Things You'll Need
Vacuum with upholstery attachment
Soft brush (optional)
Clean white cloth
Solvent or dry cleaning product
Dry cleaning sprays, powders or liquids are petroleum-based and may contain harsh chemicals, so use water-based cleaners for linen when you have a choice.
Most new sofas come with tags that specify safe cleaning methods. Leave the tag on so you always know the best way to clean.
Blot any spills on your linen sofa immediately to minimize the spread of the stain.
Valuable sofas, such as antiques, with original or fragile linen upholstery, may need the services of professional cleaners to preserve your investment in the piece. If you're not sure about cleaning a linen sofa, have an appraisal by an expert before tackling the job yourself.
Linen is a strong natural fiber -- woven flax -- that both dyes and wrinkles easily and is often blended with another fiber, such as rayon, for upholstery. It complements contemporary-style furniture but will also add an urbane, elegant polish to a vintage or antique sofa. Linen can handle alkaline detergents and dry-cleaning solvents; the pure fiber is a Code S fabric, which is industry-speak for material that resists solvents. Linen and linen blends can also be Code WS fabrics, and they may be cleaned with water-based or solvent products.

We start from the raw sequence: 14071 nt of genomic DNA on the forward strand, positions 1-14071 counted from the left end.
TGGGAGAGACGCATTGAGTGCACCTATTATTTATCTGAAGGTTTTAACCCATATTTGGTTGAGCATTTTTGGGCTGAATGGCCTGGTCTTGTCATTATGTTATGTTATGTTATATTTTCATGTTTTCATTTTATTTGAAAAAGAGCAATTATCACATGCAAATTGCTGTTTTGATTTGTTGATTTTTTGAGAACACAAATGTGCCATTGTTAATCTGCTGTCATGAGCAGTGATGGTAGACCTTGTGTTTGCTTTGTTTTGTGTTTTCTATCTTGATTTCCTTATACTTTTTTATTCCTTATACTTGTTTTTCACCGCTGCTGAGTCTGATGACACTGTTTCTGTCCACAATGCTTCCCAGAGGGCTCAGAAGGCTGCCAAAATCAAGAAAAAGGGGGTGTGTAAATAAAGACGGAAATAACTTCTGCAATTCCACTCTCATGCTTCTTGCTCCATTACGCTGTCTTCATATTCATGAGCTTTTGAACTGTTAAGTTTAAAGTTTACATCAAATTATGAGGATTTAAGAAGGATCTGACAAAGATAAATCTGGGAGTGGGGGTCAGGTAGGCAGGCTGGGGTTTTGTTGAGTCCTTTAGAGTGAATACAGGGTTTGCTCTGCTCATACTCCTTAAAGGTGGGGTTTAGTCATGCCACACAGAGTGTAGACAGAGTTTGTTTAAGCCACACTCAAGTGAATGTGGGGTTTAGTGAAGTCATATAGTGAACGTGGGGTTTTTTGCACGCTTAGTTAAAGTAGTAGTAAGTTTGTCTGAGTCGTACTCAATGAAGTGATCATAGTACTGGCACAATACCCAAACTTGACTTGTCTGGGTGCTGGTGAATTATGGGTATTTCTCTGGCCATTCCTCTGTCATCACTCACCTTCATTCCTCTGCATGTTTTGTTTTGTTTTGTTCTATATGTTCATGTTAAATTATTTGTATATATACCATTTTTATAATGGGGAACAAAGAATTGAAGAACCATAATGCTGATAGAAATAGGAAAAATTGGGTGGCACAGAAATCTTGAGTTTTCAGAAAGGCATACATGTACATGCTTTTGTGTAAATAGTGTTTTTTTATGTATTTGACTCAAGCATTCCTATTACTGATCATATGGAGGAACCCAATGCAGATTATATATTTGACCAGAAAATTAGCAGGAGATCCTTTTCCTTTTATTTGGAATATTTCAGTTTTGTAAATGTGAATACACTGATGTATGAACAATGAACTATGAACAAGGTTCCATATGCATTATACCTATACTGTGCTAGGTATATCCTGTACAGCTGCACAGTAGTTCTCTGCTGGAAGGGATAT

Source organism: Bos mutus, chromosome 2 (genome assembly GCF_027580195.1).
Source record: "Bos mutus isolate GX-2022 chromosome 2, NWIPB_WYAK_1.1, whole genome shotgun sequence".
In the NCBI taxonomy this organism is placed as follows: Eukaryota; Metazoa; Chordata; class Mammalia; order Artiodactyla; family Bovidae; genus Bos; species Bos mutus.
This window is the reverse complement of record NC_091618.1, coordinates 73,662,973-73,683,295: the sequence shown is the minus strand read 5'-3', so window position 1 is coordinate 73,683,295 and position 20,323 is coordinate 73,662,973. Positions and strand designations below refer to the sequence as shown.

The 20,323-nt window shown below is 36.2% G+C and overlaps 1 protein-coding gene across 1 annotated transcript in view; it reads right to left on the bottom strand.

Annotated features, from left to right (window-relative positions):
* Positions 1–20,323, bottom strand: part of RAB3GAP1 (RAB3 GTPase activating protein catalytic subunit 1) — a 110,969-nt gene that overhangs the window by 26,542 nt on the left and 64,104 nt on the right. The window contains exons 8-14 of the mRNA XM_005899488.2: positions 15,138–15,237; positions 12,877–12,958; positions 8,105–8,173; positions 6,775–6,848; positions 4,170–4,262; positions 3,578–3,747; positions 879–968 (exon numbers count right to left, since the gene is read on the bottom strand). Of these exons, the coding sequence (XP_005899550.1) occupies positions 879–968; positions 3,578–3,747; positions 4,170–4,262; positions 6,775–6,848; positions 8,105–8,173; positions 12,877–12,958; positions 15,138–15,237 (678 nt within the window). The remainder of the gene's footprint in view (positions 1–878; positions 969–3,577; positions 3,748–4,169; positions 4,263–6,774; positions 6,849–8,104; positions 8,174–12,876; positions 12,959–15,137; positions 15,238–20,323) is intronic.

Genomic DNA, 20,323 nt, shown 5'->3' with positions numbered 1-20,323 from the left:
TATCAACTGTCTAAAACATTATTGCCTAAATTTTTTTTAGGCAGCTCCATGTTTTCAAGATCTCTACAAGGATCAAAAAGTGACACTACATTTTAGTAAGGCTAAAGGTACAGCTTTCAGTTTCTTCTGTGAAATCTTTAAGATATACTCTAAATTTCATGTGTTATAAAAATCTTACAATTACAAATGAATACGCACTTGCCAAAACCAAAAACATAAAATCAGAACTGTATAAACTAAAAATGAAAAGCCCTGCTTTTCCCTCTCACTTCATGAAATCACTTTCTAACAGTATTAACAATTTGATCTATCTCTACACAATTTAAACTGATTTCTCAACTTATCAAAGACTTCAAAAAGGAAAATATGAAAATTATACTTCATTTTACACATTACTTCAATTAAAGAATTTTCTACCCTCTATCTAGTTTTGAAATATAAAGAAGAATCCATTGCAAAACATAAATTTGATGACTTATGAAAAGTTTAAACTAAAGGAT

Vacuum the sofa to remove loose dirt that a cleaning liquid might soak into the fibers. Take removable cushions off the sofa and get down into the crevices between cushions and frame with an upholstery cleaning attachment. Break up any encrusted dirt with a soft brush and vacuum it up.
Spot-clean stained or soiled sections of the sofa with a cleaning solvent or a water-based detergent, mixed according to the manufacturer's instructions. First test the cleaner on a hidden area of the sofa to be sure it won't fade or weaken the fabric.
Apply the cleaner with a white cloth, dabbing at -- not soaking -- the stain or spot to lift the dirt away from the upholstery. As the cloth becomes soiled, use unstained clean sections to continue loosening and absorbing the soil from the sofa.
Clean the removable cushions in the same manner as you cleaned the frame of the sofa. After getting out any stains, go over the entire cushion with the cleaner so no visible "clean" and "dingy" areas remain.
Allow cleaned areas and cushions to dry completely before reassembling the sofa. Once the sofa is dry, vacuum cleaned areas again to restore any flattened nap.
Benna Crawford has been a journalist and New York-based writer since 1997. Her work has appeared in USA Today, the San Francisco Chronicle, The New York Times, and in professional journals and trade publications. Crawford has a degree in theater, is a certified Prana Yoga instructor, and writes about fitness, performing and decorative arts, culture, sports, business and education .